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The "May Guinda" as a Young Girl


Edith remembers experiencing the "May Guinda" as a young girl, including the difficulty of finding food and seeing wounded people all around her.


We had to cross the river, which happened at around noon. Some people drowned because the sun was so strong. And when the shooting started , we just ran—my dad, my mom, my little sister, myself, and a woman named Vilma. We got down in a little valley and my mom told us to be extremely quiet. The other woman was so thirsty, she almost had dust coming out of her mouth, so we gave her water from a puddle to help her revive. She was so dehydrated, you see, and then we hid her. Some soldiers passed by very close to us. This close! They were shouting "Comrades! Comrades!" so that we would answer and they could find us and kill us. We stayed there, in that little ravine, until nighttime. When it got dark, we began to walk, and walk, until we got to the river at Gualcinga. We found a man shivering like this—brrrr, brrr—he was dying by a puddle with all his insides spilling out. I remember it really well. He had curly hair and fair skin. My mom got close to him, and she noticed his insides were coming out. She said, "Comrade?"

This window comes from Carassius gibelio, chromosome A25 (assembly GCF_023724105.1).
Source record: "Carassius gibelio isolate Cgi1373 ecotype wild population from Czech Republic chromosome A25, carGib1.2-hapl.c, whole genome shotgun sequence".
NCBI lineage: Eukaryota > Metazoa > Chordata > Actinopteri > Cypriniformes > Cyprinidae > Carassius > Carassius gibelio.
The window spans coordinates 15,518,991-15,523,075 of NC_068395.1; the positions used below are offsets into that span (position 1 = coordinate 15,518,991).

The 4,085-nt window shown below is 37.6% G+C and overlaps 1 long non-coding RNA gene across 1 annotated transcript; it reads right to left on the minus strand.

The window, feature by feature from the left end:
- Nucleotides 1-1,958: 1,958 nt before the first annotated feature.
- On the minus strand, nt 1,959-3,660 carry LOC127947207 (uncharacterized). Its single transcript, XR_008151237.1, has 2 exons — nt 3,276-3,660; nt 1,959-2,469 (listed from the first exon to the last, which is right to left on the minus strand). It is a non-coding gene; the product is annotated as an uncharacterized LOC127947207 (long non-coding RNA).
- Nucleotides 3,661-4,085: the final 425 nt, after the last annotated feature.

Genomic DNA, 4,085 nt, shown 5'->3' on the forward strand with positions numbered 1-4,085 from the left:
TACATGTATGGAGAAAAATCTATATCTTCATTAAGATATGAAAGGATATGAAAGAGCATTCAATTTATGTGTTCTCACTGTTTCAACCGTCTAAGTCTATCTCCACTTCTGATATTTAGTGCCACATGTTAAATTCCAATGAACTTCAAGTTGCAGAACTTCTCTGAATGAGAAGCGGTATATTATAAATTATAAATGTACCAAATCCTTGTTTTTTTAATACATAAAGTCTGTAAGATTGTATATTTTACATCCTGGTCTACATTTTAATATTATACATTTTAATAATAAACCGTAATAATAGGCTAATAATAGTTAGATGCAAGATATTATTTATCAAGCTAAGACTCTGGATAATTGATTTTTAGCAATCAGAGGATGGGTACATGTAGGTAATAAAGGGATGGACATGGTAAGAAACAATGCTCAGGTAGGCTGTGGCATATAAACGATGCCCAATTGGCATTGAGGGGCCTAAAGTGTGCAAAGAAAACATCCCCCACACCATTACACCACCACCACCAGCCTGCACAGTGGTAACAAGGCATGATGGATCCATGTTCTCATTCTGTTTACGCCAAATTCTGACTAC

"No," he said, "I'm a soldier."

My mom said, "Leave him, let's go," and we began to walk again.

In the ravine, there was all kinds of junk, and dead people too. There were so many bodies we had no choice but to just walk over them. No, that wasn't the Gualcinga River, it was another ravine. When we were about to arrive at the Gualginga we met another woman. The moon was so bright it felt like daytime, and we kept walking with her. W e found a soldier that was crying like a small child, because he wanted to be rescued. As we walked down the ravine, we heard someone say, "Comrade María, Comrade María." So my mom noticed there was someone there. There was a woman with a huge hole here, gravely injured. She had taken her apron off and tied it.

My mom told her, "Don't worry, I will tell people to come get you."

We made it to Gualcinga, and we saw a few comrades from Saul's column. He's Berta's brother—her son.

So my mom said, "Saul, please go with a few comrades to fetch this woman. Go, go, right away!"

They went to get her and brought her back in a hammock. That's how we got to Chichilco. We walked so much during the guinda, my feet were bleeding. I could barely walk, I was bleeding heavily. I remember that day we got to a hospital and my mom—there were many wounded people. There were people with broken bones who were starting to heal, but they still couldn't walk, so they put them on horses. So my mom asked someone to let me a ride on their horse. I got on the horse and my feet were so swollen, and so severely scraped I could see my own flesh. I'm not sure who gave my mom some beef lard, and that helped me heal. We finally got there, just beyond Ojos de Agua, and there we didn't have anything to eat. The only thing we were able to get was solidified sugarcane juice. That's what we ate, panela with water from the ravines. We got such awful diarrhea! [Laughs]